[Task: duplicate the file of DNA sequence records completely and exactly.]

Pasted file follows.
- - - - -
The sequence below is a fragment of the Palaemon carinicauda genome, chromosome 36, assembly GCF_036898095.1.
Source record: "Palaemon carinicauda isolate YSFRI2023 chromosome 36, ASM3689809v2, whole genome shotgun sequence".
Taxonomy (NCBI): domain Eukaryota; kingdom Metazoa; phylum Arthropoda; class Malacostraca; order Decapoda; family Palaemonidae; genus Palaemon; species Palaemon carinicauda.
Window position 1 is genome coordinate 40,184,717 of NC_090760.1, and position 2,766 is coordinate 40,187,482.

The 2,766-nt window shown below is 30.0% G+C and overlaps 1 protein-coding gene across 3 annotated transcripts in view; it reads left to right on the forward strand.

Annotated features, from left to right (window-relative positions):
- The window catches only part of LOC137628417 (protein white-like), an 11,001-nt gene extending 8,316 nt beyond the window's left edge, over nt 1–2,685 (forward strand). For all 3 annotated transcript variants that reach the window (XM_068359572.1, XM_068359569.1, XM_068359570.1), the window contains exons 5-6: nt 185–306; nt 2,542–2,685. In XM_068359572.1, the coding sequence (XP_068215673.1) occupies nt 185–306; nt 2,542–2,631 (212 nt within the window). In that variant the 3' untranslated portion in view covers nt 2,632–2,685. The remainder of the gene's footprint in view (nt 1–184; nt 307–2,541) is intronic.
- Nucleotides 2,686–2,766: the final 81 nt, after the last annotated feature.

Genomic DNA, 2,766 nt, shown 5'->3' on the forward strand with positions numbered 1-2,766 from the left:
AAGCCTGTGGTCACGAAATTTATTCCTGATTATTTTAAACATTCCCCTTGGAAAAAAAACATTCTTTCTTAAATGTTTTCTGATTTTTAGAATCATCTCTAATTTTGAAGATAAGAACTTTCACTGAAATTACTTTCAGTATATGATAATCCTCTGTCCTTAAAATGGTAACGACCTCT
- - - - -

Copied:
The sequence below is a fragment of the Palaemon carinicauda genome, chromosome 36, assembly GCF_036898095.1.
Source record: "Palaemon carinicauda isolate YSFRI2023 chromosome 36, ASM3689809v2, whole genome shotgun sequence".
Taxonomy (NCBI): domain Eukaryota; kingdom Metazoa; phylum Arthropoda; class Malacostraca; order Decapoda; family Palaemonidae; genus Palaemon; species Palaemon carinicauda.
Window position 1 is genome coordinate 40,184,717 of NC_090760.1, and position 2,766 is coordinate 40,187,482.

The 2,766-nt window shown below is 30.0% G+C and overlaps 1 protein-coding gene across 3 annotated transcripts in view; it reads left to right on the forward strand.

Annotated features, from left to right (window-relative positions):
- The window catches only part of LOC137628417 (protein white-like), an 11,001-nt gene extending 8,316 nt beyond the window's left edge, over nt 1–2,685 (forward strand). For all 3 annotated transcript variants that reach the window (XM_068359572.1, XM_068359569.1, XM_068359570.1), the window contains exons 5-6: nt 185–306; nt 2,542–2,685. In XM_068359572.1, the coding sequence (XP_068215673.1) occupies nt 185–306; nt 2,542–2,631 (212 nt within the window). In that variant the 3' untranslated portion in view covers nt 2,632–2,685. The remainder of the gene's footprint in view (nt 1–184; nt 307–2,541) is intronic.
- Nucleotides 2,686–2,766: the final 81 nt, after the last annotated feature.

Genomic DNA, 2,766 nt, shown 5'->3' on the forward strand with positions numbered 1-2,766 from the left:
AAGCCTGTGGTCACGAAATTTATTCCTGATTATTTTAAACATTCCCCTTGGAAAAAAAACATTCTTTCTTAAATGTTTTCTGATTTTTAGAATCATCTCTAATTTTGAAGATAAGAACTTTCACTGAAATTACTTTCAGTATATGATAATCCTCTGTCCTTAAAATGGTAACGACCTCT